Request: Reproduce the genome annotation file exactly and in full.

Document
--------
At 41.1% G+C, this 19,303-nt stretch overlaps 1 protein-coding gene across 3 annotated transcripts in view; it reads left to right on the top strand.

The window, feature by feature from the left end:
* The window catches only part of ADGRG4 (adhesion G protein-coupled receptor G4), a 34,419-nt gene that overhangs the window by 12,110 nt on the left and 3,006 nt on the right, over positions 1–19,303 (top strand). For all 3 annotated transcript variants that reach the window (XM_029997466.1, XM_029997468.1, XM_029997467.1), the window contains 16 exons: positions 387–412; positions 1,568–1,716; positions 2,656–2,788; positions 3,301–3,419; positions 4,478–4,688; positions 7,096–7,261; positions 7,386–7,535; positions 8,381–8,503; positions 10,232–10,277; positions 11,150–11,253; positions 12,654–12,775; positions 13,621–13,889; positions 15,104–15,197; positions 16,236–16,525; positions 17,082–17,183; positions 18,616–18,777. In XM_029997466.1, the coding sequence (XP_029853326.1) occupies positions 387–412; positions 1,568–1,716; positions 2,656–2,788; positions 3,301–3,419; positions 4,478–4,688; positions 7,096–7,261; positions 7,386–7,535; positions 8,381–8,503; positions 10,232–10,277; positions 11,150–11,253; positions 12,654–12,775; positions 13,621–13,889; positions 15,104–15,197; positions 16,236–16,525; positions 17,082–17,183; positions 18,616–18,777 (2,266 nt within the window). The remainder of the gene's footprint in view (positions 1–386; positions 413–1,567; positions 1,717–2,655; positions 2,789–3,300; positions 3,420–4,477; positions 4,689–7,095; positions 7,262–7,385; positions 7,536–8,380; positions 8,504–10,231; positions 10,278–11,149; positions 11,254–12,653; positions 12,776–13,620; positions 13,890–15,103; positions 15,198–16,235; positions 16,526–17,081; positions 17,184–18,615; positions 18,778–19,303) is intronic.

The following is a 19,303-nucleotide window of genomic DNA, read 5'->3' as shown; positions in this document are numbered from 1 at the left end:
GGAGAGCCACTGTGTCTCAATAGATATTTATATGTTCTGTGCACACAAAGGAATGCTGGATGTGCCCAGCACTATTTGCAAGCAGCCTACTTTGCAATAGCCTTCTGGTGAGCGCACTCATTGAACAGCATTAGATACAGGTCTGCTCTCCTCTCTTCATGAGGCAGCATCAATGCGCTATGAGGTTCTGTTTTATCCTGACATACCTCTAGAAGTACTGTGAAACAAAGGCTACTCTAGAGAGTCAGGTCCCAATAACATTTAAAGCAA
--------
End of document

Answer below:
At 41.1% G+C, this 19,303-nt stretch overlaps 1 protein-coding gene across 3 annotated transcripts in view; it reads left to right on the top strand.

The window, feature by feature from the left end:
* The window catches only part of ADGRG4 (adhesion G protein-coupled receptor G4), a 34,419-nt gene that overhangs the window by 12,110 nt on the left and 3,006 nt on the right, over positions 1–19,303 (top strand). For all 3 annotated transcript variants that reach the window (XM_029997466.1, XM_029997468.1, XM_029997467.1), the window contains 16 exons: positions 387–412; positions 1,568–1,716; positions 2,656–2,788; positions 3,301–3,419; positions 4,478–4,688; positions 7,096–7,261; positions 7,386–7,535; positions 8,381–8,503; positions 10,232–10,277; positions 11,150–11,253; positions 12,654–12,775; positions 13,621–13,889; positions 15,104–15,197; positions 16,236–16,525; positions 17,082–17,183; positions 18,616–18,777. In XM_029997466.1, the coding sequence (XP_029853326.1) occupies positions 387–412; positions 1,568–1,716; positions 2,656–2,788; positions 3,301–3,419; positions 4,478–4,688; positions 7,096–7,261; positions 7,386–7,535; positions 8,381–8,503; positions 10,232–10,277; positions 11,150–11,253; positions 12,654–12,775; positions 13,621–13,889; positions 15,104–15,197; positions 16,236–16,525; positions 17,082–17,183; positions 18,616–18,777 (2,266 nt within the window). The remainder of the gene's footprint in view (positions 1–386; positions 413–1,567; positions 1,717–2,655; positions 2,789–3,300; positions 3,420–4,477; positions 4,689–7,095; positions 7,262–7,385; positions 7,536–8,380; positions 8,504–10,231; positions 10,278–11,149; positions 11,254–12,653; positions 12,776–13,620; positions 13,890–15,103; positions 15,198–16,235; positions 16,526–17,081; positions 17,184–18,615; positions 18,778–19,303) is intronic.

The following is a 19,303-nucleotide window of genomic DNA, read 5'->3' as shown; positions in this document are numbered from 1 at the left end:
GGAGAGCCACTGTGTCTCAATAGATATTTATATGTTCTGTGCACACAAAGGAATGCTGGATGTGCCCAGCACTATTTGCAAGCAGCCTACTTTGCAATAGCCTTCTGGTGAGCGCACTCATTGAACAGCATTAGATACAGGTCTGCTCTCCTCTCTTCATGAGGCAGCATCAATGCGCTATGAGGTTCTGTTTTATCCTGACATACCTCTAGAAGTACTGTGAAACAAAGGCTACTCTAGAGAGTCAGGTCCCAATAACATTTAAAGCAA